FOR THE RECORD

There are some positive things going on in Union Township!

For all those who will miss the Firemen’s Waffles at the cancelled Mum Festival, you can get them for a few weeks yet in West Milton. They will be prepared from 5-9 p.m. Aug. 28 and Sept. 18 and 26 at the fire station at 701 S. Miami St.

Milton-Union Schools will open on Sept. 8. Masks will be required for students and staff. All fall sports are in full gear.

Lots of things going on at the M-U Library during September! On select Fridays at 3 p.m. there will be a book review with Kim. A Book Chat on the Lawn to discuss The Almost Sisters (bring your own lawn chair and drink, wear a mask and social distance). A Community Time Capsule is being prepared. Deadline for including items is Sept. 30. FRIYAT! — Zoom meetings for 13-18 year olds on Sept. 11 and 25 from 4-4:45 p.m.Pinterest craft of the Month on Sept. 8 at 6 p.m.on YouTube. These are only a few of the planned activities. For details and information on other activities for all ages call them at (937) 698-5515 or visit www.mupubliclibrary.org.

Unfortunately the postponed Fourth of July parade, concert and fireworks scheduled for Labor Day have been canceled. Also canceled is the extremely popular annual car show.

After the column on Frederick appeared I received a phone call from a Mrs. Haines. She wanted to let me know that Bradford also shares two counties. The east side is Newberry Township in Miami County and the west side is Adams County, located in Darke County. Thanks for letting us know.

This Union Township article will cover Hanktown, using information from the Miami County Ohio 1981 history book. It is a very short version of information submitted by Gale Spitler Honeyman. Hanktown was located in the area where Seven Oaks Drive intersects with State Route 571 east of Laura on the north side of the road. The Hanktown Cemetery is on part of the ground and is identified by an historical marker. Rachel Ann Minnich was instrumental in obtaining the marker.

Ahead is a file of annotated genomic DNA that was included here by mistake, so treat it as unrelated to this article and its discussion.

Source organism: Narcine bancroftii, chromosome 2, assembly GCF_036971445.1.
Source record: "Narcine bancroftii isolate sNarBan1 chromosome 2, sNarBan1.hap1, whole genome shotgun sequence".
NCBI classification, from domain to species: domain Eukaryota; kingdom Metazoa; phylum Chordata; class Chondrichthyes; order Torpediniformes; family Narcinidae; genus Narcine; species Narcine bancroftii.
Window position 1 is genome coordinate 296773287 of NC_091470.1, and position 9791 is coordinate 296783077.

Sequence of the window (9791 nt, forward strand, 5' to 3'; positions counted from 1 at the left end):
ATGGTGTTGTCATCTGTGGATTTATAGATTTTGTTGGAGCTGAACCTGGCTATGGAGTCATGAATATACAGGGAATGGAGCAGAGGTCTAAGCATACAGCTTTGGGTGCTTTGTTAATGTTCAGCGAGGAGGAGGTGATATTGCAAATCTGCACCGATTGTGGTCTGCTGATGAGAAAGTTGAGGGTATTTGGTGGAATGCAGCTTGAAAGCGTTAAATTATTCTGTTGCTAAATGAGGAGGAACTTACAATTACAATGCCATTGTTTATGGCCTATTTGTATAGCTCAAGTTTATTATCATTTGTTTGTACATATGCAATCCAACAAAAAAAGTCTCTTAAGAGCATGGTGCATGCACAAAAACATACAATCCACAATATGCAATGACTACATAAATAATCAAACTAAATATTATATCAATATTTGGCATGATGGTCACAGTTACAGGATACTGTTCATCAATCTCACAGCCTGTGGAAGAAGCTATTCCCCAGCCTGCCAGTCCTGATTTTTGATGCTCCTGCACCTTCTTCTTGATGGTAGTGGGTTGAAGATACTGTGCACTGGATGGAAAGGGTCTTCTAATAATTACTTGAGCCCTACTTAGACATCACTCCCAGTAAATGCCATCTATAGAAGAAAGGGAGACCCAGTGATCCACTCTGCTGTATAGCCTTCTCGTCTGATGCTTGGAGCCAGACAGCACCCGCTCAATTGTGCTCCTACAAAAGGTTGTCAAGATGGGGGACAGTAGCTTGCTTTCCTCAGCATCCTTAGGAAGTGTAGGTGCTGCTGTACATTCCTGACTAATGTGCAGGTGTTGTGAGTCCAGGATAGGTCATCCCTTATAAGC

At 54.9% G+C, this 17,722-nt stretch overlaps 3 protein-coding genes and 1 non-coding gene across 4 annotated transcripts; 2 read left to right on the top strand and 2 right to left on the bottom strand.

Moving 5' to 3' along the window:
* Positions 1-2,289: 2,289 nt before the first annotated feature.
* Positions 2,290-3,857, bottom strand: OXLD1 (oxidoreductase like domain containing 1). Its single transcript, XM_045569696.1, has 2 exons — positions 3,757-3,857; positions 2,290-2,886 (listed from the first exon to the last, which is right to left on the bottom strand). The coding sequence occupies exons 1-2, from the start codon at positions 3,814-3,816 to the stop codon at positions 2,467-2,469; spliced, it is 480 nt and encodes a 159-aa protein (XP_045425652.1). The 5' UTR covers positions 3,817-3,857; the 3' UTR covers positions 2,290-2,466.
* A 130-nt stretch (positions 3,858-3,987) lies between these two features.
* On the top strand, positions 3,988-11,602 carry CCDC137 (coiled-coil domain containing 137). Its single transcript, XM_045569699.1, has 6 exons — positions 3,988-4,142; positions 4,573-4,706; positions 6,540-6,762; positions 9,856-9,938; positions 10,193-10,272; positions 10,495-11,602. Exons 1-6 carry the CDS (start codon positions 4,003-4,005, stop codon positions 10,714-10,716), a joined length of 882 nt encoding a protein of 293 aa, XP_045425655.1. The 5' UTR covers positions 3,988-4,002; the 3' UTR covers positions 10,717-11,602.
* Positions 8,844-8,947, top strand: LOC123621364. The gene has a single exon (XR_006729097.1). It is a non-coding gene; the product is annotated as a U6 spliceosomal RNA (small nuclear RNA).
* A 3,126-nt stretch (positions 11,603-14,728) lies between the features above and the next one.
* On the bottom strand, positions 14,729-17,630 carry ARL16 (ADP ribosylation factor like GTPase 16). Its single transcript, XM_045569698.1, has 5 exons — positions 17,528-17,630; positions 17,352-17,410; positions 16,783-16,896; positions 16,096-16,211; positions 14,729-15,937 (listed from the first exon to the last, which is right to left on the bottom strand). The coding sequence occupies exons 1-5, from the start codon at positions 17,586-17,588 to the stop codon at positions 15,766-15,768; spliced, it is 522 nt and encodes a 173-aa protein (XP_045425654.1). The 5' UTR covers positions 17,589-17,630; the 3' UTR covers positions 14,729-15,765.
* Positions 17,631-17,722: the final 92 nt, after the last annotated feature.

John Randoph of Virginia wrote a will in 1891 providing for his slaves to be freed. A later will added that they be provided with enough capital “to transport and settle the said slaves in some other state..giving all above the age of 40 not less than ten acres of land each”. In 1846, 383 slaves headed overland to Point Pleasant, West Virginia where they boarded a boat, traveling the Ohio River to Cincinnati then north on the Miami Erie Canal. After several unfortunate incidents (detailed in the book) they made their way to section 12 of Union Township, just west of Rangeline Road. Due to the fact that many Society of Friends folks (Quakers) had settled in the area, the Randolph people were accepted. Granny Hannah was the oldest at the age of 100. The 1850 census lists 100 black and mulatto residents. Eight members of the community served in the military during the Civil War, some of whom are buried there.

A private dwelling at 9427 W. State Route 571 was the Hanktown School. The dwelling at 9465 W. State Route 571 was the home provided for the school teacher. These are the only two structures of the community still standing. There was also a grocery store.

Not long after the turn of the century most had moved to the city. There are now a number of homes built on the site. But the cemetery is there to visit.

The Miami County Ohio 1981 history book can be purchased by calling the Piqua Public Library, (937) 773-6753, or through the Tippecanoe Historical Society by calling me at the number listed below.